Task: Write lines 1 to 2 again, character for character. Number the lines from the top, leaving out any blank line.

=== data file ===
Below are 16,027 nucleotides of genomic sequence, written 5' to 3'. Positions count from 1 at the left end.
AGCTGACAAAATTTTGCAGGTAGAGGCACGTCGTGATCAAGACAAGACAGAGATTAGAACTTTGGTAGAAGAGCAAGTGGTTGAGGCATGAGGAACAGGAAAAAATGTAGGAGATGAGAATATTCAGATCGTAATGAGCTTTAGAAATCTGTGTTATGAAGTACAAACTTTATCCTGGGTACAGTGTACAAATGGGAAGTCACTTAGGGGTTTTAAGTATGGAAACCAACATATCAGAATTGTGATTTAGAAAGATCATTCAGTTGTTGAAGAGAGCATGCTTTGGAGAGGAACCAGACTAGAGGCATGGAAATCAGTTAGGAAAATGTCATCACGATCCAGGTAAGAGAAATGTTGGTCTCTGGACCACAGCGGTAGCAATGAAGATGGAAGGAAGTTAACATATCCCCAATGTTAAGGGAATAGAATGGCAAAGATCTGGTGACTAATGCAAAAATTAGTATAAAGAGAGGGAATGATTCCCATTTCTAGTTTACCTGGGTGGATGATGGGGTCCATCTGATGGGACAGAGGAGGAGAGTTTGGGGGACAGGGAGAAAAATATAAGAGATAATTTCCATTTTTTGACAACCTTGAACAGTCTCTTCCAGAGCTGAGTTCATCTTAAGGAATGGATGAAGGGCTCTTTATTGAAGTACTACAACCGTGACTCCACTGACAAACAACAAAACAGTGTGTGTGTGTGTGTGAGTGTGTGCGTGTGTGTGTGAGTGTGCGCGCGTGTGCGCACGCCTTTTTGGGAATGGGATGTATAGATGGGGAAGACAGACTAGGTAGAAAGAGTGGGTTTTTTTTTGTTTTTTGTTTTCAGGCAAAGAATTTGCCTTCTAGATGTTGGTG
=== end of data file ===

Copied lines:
Below are 16,027 nucleotides of genomic sequence, written 5' to 3'. Positions count from 1 at the left end.
AGCTGACAAAATTTTGCAGGTAGAGGCACGTCGTGATCAAGACAAGACAGAGATTAGAACTTTGGTAGAAGAGCAAGTGGTTGAGGCATGAGGAACAGGAAAAAATGTAGGAGATGAGAATATTCAGATCGTAATGAGCTTTAGAAATCTGTGTTATGAAGTACAAACTTTATCCTGGGTACAGTGTACAAATGGGAAGTCACTTAGGGGTTTTAAGTATGGAAACCAACATATCAGAATTGTGATTTAGAAAGATCATTCAGTTGTTGAAGAGAGCATGCTTTGGAGAGGAACCAGACTAGAGGCATGGAAATCAGTTAGGAAAATGTCATCACGATCCAGGTAAGAGAAATGTTGGTCTCTGGACCACAGCGGTAGCAATGAAGATGGAAGGAAGTTAACATATCCCCAATGTTAAGGGAATAGAATGGCAAAGATCTGGTGACTAATGCAAAAATTAGTATAAAGAGAGGGAATGATTCCCATTTCTAGTTTACCTGGGTGGATGATGGGGTCCATCTGATGGGACAGAGGAGGAGAGTTTGGGGGACAGGGAGAAAAATATAAGAGATAATTTCCATTTTTTGACAACCTTGAACAGTCTCTTCCAGAGCTGAGTTCATCTTAAGGAATGGATGAAGGGCTCTTTATTGAAGTACTACAACCGTGACTCCACTGACAAACAACAAAACAGTGTGTGTGTGTGTGTGAGTGTGTGCGTGTGTGTGTGAGTGTGCGCGCGTGTGCGCACGCCTTTTTGGGAATGGGATGTATAGATGGGGAAGACAGACTAGGTAGAAAGAGTGGGTTTTTTTTTGTTTTTTGTTTTCAGGCAAAGAATTTGCCTTCTAGATGTTGGTG